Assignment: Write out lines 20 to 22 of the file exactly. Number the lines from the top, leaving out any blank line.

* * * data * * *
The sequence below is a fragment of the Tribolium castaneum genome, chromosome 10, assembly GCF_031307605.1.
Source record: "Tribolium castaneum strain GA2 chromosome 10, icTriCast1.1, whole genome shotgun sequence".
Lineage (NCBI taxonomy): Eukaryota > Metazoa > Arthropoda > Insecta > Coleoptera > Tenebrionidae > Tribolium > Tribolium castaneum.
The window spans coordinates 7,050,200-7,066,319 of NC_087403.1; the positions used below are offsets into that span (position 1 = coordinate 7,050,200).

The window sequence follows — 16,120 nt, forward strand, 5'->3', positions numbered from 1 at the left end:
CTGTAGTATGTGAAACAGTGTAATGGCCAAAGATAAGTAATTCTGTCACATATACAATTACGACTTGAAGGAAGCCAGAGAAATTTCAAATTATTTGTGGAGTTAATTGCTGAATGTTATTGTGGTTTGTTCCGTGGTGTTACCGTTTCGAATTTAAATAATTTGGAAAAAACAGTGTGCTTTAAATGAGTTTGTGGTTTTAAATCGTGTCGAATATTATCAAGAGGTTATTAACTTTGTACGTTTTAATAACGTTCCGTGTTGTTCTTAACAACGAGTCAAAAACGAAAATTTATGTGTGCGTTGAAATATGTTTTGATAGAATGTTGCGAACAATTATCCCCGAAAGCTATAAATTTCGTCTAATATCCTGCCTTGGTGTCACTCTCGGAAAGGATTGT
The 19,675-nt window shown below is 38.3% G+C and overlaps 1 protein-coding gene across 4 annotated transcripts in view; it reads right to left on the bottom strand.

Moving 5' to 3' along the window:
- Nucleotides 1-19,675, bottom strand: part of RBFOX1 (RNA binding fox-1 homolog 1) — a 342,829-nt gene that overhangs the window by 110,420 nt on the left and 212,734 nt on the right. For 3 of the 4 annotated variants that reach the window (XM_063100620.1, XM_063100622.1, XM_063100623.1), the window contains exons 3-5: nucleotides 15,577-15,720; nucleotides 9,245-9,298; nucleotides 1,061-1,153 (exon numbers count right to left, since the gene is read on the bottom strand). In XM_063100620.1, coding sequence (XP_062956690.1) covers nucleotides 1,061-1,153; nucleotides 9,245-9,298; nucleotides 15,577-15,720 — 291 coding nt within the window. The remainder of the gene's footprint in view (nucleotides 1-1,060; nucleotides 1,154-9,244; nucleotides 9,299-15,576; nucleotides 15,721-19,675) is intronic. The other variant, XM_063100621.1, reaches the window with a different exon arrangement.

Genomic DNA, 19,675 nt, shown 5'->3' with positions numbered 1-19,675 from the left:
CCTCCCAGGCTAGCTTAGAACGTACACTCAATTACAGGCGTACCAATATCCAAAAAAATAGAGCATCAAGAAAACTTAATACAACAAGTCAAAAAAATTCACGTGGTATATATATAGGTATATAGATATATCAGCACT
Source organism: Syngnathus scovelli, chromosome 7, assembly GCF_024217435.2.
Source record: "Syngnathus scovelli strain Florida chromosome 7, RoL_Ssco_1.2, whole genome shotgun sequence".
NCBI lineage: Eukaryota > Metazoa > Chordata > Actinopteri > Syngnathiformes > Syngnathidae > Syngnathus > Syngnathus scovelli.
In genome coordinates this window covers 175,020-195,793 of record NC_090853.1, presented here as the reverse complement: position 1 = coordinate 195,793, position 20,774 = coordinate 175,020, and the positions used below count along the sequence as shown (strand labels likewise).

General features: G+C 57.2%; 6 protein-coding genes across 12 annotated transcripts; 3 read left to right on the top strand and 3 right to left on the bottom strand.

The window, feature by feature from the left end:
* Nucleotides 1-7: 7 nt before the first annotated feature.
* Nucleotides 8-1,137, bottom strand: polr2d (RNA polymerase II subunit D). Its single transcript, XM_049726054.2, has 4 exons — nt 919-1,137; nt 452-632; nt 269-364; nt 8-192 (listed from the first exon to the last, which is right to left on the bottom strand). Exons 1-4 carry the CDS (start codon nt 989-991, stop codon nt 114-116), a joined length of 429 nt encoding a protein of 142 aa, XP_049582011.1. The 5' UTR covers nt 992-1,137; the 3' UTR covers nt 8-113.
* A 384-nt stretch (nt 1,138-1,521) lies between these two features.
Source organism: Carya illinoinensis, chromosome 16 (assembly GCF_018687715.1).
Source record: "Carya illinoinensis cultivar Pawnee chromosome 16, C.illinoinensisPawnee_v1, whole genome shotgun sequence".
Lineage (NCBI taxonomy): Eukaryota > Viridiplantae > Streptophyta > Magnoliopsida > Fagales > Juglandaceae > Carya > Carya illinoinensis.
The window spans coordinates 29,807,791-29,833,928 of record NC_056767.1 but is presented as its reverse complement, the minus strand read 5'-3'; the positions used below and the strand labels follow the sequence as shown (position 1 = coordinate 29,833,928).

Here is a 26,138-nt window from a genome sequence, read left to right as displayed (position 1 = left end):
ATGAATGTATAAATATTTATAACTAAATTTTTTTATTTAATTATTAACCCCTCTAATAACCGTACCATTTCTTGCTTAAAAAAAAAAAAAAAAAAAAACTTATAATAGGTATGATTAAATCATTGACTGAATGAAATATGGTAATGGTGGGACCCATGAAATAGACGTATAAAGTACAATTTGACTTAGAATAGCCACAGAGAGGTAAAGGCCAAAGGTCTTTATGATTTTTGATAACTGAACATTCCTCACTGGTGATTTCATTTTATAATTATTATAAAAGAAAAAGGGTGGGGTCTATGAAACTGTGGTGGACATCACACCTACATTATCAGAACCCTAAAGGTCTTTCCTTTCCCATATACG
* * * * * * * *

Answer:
* A 384-nt stretch (nt 1,138-1,521) lies between these two features.
Source organism: Carya illinoinensis, chromosome 16 (assembly GCF_018687715.1).
Source record: "Carya illinoinensis cultivar Pawnee chromosome 16, C.illinoinensisPawnee_v1, whole genome shotgun sequence".